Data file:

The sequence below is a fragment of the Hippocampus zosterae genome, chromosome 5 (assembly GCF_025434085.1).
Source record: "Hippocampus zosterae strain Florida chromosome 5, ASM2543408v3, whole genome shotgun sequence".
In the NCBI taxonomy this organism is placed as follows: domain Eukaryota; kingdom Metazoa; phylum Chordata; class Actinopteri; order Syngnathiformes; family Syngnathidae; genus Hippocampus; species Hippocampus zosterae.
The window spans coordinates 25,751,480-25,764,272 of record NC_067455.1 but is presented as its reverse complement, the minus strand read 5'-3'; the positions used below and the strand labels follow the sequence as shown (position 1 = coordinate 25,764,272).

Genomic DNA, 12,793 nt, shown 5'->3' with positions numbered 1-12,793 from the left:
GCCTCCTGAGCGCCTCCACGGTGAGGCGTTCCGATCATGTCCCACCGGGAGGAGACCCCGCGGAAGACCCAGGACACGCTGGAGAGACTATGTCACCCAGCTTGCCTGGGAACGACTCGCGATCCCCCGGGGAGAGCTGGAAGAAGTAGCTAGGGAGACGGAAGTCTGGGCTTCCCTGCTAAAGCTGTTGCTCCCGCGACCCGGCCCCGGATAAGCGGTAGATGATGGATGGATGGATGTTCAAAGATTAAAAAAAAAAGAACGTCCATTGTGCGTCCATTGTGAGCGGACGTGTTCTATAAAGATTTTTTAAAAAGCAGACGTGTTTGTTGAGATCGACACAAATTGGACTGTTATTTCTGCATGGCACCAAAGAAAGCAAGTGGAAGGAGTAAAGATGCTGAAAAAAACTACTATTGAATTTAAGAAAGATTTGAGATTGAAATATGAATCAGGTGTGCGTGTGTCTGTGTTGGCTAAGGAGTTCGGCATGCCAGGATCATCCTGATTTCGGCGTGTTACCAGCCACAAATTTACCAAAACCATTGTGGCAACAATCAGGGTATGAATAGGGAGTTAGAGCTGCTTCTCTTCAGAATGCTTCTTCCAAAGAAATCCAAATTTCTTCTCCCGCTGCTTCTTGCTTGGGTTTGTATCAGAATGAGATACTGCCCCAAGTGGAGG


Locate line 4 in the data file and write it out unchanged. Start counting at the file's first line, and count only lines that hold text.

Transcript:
The window spans coordinates 25,751,480-25,764,272 of record NC_067455.1 but is presented as its reverse complement, the minus strand read 5'-3'; the positions used below and the strand labels follow the sequence as shown (position 1 = coordinate 25,764,272).